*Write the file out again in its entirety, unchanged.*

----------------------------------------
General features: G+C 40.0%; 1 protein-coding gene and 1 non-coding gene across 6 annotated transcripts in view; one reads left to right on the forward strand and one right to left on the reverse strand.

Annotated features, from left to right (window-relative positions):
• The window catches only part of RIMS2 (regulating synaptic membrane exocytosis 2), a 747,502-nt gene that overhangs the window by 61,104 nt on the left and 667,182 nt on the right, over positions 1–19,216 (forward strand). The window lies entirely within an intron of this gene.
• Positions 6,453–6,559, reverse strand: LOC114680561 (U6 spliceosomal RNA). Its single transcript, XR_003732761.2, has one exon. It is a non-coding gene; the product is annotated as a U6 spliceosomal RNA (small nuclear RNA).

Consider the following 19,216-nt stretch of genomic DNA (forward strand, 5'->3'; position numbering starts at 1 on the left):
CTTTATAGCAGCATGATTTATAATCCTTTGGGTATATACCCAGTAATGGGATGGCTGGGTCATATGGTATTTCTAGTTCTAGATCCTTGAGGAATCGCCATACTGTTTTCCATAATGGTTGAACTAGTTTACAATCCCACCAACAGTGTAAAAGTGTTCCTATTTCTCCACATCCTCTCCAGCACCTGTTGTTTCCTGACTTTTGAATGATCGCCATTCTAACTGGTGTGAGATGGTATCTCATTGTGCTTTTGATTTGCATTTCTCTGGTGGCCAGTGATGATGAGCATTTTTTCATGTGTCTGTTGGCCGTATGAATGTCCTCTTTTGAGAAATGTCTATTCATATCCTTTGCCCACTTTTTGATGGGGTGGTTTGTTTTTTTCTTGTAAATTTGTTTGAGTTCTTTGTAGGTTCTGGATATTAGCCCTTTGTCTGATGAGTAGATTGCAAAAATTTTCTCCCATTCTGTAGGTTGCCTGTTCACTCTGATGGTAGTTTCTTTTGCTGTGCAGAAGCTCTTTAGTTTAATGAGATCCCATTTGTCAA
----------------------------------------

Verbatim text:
General features: G+C 40.0%; 1 protein-coding gene and 1 non-coding gene across 6 annotated transcripts in view; one reads left to right on the forward strand and one right to left on the reverse strand.

Annotated features, from left to right (window-relative positions):
• The window catches only part of RIMS2 (regulating synaptic membrane exocytosis 2), a 747,502-nt gene that overhangs the window by 61,104 nt on the left and 667,182 nt on the right, over positions 1–19,216 (forward strand). The window lies entirely within an intron of this gene.
• Positions 6,453–6,559, reverse strand: LOC114680561 (U6 spliceosomal RNA). Its single transcript, XR_003732761.2, has one exon. It is a non-coding gene; the product is annotated as a U6 spliceosomal RNA (small nuclear RNA).

Consider the following 19,216-nt stretch of genomic DNA (forward strand, 5'->3'; position numbering starts at 1 on the left):
CTTTATAGCAGCATGATTTATAATCCTTTGGGTATATACCCAGTAATGGGATGGCTGGGTCATATGGTATTTCTAGTTCTAGATCCTTGAGGAATCGCCATACTGTTTTCCATAATGGTTGAACTAGTTTACAATCCCACCAACAGTGTAAAAGTGTTCCTATTTCTCCACATCCTCTCCAGCACCTGTTGTTTCCTGACTTTTGAATGATCGCCATTCTAACTGGTGTGAGATGGTATCTCATTGTGCTTTTGATTTGCATTTCTCTGGTGGCCAGTGATGATGAGCATTTTTTCATGTGTCTGTTGGCCGTATGAATGTCCTCTTTTGAGAAATGTCTATTCATATCCTTTGCCCACTTTTTGATGGGGTGGTTTGTTTTTTTCTTGTAAATTTGTTTGAGTTCTTTGTAGGTTCTGGATATTAGCCCTTTGTCTGATGAGTAGATTGCAAAAATTTTCTCCCATTCTGTAGGTTGCCTGTTCACTCTGATGGTAGTTTCTTTTGCTGTGCAGAAGCTCTTTAGTTTAATGAGATCCCATTTGTCAA